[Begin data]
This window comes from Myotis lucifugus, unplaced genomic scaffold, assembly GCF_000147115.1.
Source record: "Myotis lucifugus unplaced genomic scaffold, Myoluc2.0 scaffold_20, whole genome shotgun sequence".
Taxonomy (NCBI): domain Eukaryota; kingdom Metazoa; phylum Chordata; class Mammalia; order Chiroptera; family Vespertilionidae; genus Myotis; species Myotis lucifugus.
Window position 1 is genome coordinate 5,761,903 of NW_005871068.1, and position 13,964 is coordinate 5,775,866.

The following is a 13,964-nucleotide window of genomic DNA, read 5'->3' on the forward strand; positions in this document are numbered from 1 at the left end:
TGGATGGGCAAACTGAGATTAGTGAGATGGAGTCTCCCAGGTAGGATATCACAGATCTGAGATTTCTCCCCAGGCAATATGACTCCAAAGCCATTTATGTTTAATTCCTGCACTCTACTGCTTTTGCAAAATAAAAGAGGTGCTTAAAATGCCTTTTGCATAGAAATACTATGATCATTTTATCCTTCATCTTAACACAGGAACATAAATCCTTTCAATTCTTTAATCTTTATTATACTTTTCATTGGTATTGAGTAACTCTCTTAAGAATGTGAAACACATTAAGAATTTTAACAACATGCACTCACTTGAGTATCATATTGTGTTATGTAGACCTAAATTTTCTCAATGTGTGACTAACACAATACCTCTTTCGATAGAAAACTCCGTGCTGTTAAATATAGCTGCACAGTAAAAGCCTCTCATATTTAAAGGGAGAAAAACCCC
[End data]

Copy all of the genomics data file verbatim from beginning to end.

This window comes from Myotis lucifugus, unplaced genomic scaffold, assembly GCF_000147115.1.
Source record: "Myotis lucifugus unplaced genomic scaffold, Myoluc2.0 scaffold_20, whole genome shotgun sequence".
Taxonomy (NCBI): domain Eukaryota; kingdom Metazoa; phylum Chordata; class Mammalia; order Chiroptera; family Vespertilionidae; genus Myotis; species Myotis lucifugus.
Window position 1 is genome coordinate 5,761,903 of NW_005871068.1, and position 13,964 is coordinate 5,775,866.

The following is a 13,964-nucleotide window of genomic DNA, read 5'->3' on the forward strand; positions in this document are numbered from 1 at the left end:
TGGATGGGCAAACTGAGATTAGTGAGATGGAGTCTCCCAGGTAGGATATCACAGATCTGAGATTTCTCCCCAGGCAATATGACTCCAAAGCCATTTATGTTTAATTCCTGCACTCTACTGCTTTTGCAAAATAAAAGAGGTGCTTAAAATGCCTTTTGCATAGAAATACTATGATCATTTTATCCTTCATCTTAACACAGGAACATAAATCCTTTCAATTCTTTAATCTTTATTATACTTTTCATTGGTATTGAGTAACTCTCTTAAGAATGTGAAACACATTAAGAATTTTAACAACATGCACTCACTTGAGTATCATATTGTGTTATGTAGACCTAAATTTTCTCAATGTGTGACTAACACAATACCTCTTTCGATAGAAAACTCCGTGCTGTTAAATATAGCTGCACAGTAAAAGCCTCTCATATTTAAAGGGAGAAAAACCCC